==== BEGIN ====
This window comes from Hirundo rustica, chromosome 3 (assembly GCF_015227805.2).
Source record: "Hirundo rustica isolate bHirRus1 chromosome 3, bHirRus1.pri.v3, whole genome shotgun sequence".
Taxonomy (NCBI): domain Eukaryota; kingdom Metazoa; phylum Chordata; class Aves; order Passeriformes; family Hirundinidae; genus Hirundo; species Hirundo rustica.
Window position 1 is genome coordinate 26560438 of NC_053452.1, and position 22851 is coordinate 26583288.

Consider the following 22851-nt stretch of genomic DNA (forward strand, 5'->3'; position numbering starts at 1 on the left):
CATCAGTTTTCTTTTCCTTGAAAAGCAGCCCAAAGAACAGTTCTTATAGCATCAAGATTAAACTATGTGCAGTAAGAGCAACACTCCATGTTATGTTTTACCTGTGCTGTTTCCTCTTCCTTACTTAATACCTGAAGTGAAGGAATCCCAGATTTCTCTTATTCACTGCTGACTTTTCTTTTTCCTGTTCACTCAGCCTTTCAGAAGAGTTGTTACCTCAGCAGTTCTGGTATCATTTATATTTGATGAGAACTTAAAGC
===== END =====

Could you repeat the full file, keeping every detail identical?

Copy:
This window comes from Hirundo rustica, chromosome 3 (assembly GCF_015227805.2).
Source record: "Hirundo rustica isolate bHirRus1 chromosome 3, bHirRus1.pri.v3, whole genome shotgun sequence".
Taxonomy (NCBI): domain Eukaryota; kingdom Metazoa; phylum Chordata; class Aves; order Passeriformes; family Hirundinidae; genus Hirundo; species Hirundo rustica.
Window position 1 is genome coordinate 26560438 of NC_053452.1, and position 22851 is coordinate 26583288.

Consider the following 22851-nt stretch of genomic DNA (forward strand, 5'->3'; position numbering starts at 1 on the left):
CATCAGTTTTCTTTTCCTTGAAAAGCAGCCCAAAGAACAGTTCTTATAGCATCAAGATTAAACTATGTGCAGTAAGAGCAACACTCCATGTTATGTTTTACCTGTGCTGTTTCCTCTTCCTTACTTAATACCTGAAGTGAAGGAATCCCAGATTTCTCTTATTCACTGCTGACTTTTCTTTTTCCTGTTCACTCAGCCTTTCAGAAGAGTTGTTACCTCAGCAGTTCTGGTATCATTTATATTTGATGAGAACTTAAAGC